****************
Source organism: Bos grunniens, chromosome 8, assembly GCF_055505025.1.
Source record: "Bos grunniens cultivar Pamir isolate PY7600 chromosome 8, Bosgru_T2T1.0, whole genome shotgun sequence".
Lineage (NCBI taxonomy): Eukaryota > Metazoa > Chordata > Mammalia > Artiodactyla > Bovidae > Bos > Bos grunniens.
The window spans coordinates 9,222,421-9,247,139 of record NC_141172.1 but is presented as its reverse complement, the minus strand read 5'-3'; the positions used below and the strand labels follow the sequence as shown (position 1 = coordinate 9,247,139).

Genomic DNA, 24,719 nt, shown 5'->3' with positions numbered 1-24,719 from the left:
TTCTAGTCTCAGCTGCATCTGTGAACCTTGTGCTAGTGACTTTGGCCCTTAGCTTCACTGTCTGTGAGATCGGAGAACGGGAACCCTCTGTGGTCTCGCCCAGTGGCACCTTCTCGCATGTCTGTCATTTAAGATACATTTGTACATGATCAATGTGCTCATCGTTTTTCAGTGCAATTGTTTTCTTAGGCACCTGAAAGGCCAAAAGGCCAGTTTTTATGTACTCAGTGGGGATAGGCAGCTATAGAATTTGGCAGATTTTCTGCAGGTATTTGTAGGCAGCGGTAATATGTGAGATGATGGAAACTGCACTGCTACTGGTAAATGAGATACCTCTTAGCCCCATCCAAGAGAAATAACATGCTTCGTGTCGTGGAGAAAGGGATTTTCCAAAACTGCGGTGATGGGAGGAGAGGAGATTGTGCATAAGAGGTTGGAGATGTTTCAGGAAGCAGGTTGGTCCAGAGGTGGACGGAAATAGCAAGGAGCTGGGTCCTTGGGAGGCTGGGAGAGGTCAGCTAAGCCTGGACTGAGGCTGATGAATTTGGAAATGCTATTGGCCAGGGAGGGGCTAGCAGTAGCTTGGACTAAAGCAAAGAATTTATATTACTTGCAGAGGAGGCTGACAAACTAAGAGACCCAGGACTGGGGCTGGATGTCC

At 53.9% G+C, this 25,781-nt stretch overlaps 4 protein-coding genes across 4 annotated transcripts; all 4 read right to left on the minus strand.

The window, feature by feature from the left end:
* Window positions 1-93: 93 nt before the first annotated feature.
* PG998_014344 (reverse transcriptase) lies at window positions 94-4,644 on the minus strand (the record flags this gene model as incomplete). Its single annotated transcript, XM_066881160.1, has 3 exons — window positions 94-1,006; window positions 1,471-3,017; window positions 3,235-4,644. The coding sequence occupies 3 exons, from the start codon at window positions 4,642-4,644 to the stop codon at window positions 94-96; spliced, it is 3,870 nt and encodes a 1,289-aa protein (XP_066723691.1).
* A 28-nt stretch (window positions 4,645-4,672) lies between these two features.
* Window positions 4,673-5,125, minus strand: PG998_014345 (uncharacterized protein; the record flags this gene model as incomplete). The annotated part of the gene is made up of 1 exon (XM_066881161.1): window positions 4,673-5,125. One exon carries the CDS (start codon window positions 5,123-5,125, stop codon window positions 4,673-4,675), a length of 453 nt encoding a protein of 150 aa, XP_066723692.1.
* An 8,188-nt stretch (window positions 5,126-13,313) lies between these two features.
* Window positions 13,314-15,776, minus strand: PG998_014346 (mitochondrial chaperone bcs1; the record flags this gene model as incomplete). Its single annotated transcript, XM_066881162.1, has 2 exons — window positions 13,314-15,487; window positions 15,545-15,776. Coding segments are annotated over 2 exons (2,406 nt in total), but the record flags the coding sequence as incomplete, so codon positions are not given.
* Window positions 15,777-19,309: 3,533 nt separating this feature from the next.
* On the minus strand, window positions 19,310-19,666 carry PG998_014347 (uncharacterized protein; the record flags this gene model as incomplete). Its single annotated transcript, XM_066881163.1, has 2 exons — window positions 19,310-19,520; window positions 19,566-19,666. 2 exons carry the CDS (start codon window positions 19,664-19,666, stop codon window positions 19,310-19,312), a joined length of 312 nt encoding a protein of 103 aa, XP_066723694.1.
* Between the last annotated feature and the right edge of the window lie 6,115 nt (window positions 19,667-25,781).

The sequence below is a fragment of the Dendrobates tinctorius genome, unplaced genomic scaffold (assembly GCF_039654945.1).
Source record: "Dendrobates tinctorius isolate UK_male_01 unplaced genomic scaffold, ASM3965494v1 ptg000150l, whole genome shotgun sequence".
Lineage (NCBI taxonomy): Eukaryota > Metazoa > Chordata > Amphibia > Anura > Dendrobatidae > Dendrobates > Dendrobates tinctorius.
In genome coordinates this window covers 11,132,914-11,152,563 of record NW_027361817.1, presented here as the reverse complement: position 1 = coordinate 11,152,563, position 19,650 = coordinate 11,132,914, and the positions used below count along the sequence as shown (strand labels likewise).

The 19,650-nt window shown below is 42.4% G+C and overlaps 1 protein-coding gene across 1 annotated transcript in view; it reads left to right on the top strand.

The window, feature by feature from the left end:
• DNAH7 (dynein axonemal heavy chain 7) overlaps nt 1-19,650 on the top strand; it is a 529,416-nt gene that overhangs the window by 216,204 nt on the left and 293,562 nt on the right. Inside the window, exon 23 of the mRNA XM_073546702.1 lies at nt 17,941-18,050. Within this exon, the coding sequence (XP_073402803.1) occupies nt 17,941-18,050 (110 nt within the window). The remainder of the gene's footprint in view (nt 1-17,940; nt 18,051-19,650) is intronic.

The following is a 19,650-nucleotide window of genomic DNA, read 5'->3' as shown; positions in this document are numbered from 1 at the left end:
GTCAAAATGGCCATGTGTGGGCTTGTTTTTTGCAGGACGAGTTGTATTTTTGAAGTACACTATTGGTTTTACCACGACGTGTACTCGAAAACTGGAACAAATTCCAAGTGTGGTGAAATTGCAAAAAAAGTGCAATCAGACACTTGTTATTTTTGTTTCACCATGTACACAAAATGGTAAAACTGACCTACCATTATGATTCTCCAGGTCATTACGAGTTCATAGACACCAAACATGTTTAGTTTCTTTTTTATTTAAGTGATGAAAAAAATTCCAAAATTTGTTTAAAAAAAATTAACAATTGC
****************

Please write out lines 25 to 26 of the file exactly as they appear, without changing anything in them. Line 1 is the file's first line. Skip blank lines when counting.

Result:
The following is a 19,650-nucleotide window of genomic DNA, read 5'->3' as shown; positions in this document are numbered from 1 at the left end:
GTCAAAATGGCCATGTGTGGGCTTGTTTTTTGCAGGACGAGTTGTATTTTTGAAGTACACTATTGGTTTTACCACGACGTGTACTCGAAAACTGGAACAAATTCCAAGTGTGGTGAAATTGCAAAAAAAGTGCAATCAGACACTTGTTATTTTTGTTTCACCATGTACACAAAATGGTAAAACTGACCTACCATTATGATTCTCCAGGTCATTACGAGTTCATAGACACCAAACATGTTTAGTTTCTTTTTTATTTAAGTGATGAAAAAAATTCCAAAATTTGTTTAAAAAAAATTAACAATTGC